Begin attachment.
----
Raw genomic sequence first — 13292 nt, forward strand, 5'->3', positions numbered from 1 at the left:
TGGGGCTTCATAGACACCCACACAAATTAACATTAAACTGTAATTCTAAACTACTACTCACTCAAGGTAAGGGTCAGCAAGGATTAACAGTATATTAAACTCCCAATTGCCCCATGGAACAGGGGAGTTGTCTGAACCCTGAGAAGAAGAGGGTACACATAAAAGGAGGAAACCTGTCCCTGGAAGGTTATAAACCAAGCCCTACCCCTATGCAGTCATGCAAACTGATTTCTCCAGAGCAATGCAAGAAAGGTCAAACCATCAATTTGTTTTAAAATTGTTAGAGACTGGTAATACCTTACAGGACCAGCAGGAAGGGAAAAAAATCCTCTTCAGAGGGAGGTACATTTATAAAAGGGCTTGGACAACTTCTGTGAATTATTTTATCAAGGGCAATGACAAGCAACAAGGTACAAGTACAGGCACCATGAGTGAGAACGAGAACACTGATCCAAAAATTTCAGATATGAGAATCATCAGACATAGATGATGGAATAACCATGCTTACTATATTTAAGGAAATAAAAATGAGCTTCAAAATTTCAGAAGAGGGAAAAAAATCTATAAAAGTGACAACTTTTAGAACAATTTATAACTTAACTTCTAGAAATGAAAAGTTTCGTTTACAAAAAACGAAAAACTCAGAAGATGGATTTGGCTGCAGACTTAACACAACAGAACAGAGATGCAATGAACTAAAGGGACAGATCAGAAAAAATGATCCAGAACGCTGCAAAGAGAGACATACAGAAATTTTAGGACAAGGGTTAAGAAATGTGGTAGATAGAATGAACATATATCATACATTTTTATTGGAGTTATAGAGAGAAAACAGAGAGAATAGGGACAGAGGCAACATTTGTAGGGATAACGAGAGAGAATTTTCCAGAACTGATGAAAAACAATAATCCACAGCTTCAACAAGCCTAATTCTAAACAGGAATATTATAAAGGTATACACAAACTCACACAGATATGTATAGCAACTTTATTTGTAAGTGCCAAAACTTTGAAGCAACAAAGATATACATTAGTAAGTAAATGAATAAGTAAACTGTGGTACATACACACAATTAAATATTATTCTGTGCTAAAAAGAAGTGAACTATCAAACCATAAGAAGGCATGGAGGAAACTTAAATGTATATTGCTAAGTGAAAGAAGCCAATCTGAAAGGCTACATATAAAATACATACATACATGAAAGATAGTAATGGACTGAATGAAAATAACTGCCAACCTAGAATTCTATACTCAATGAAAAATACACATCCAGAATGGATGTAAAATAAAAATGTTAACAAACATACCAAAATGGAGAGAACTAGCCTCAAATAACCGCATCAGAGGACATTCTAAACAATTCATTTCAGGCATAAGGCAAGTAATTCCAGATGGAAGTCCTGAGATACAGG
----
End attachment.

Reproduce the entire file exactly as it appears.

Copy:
Raw genomic sequence first — 13292 nt, forward strand, 5'->3', positions numbered from 1 at the left:
TGGGGCTTCATAGACACCCACACAAATTAACATTAAACTGTAATTCTAAACTACTACTCACTCAAGGTAAGGGTCAGCAAGGATTAACAGTATATTAAACTCCCAATTGCCCCATGGAACAGGGGAGTTGTCTGAACCCTGAGAAGAAGAGGGTACACATAAAAGGAGGAAACCTGTCCCTGGAAGGTTATAAACCAAGCCCTACCCCTATGCAGTCATGCAAACTGATTTCTCCAGAGCAATGCAAGAAAGGTCAAACCATCAATTTGTTTTAAAATTGTTAGAGACTGGTAATACCTTACAGGACCAGCAGGAAGGGAAAAAAATCCTCTTCAGAGGGAGGTACATTTATAAAAGGGCTTGGACAACTTCTGTGAATTATTTTATCAAGGGCAATGACAAGCAACAAGGTACAAGTACAGGCACCATGAGTGAGAACGAGAACACTGATCCAAAAATTTCAGATATGAGAATCATCAGACATAGATGATGGAATAACCATGCTTACTATATTTAAGGAAATAAAAATGAGCTTCAAAATTTCAGAAGAGGGAAAAAAATCTATAAAAGTGACAACTTTTAGAACAATTTATAACTTAACTTCTAGAAATGAAAAGTTTCGTTTACAAAAAACGAAAAACTCAGAAGATGGATTTGGCTGCAGACTTAACACAACAGAACAGAGATGCAATGAACTAAAGGGACAGATCAGAAAAAATGATCCAGAACGCTGCAAAGAGAGACATACAGAAATTTTAGGACAAGGGTTAAGAAATGTGGTAGATAGAATGAACATATATCATACATTTTTATTGGAGTTATAGAGAGAAAACAGAGAGAATAGGGACAGAGGCAACATTTGTAGGGATAACGAGAGAGAATTTTCCAGAACTGATGAAAAACAATAATCCACAGCTTCAACAAGCCTAATTCTAAACAGGAATATTATAAAGGTATACACAAACTCACACAGATATGTATAGCAACTTTATTTGTAAGTGCCAAAACTTTGAAGCAACAAAGATATACATTAGTAAGTAAATGAATAAGTAAACTGTGGTACATACACACAATTAAATATTATTCTGTGCTAAAAAGAAGTGAACTATCAAACCATAAGAAGGCATGGAGGAAACTTAAATGTATATTGCTAAGTGAAAGAAGCCAATCTGAAAGGCTACATATAAAATACATACATACATGAAAGATAGTAATGGACTGAATGAAAATAACTGCCAACCTAGAATTCTATACTCAATGAAAAATACACATCCAGAATGGATGTAAAATAAAAATGTTAACAAACATACCAAAATGGAGAGAACTAGCCTCAAATAACCGCATCAGAGGACATTCTAAACAATTCATTTCAGGCATAAGGCAAGTAATTCCAGATGGAAGTCCTGAGATACAGG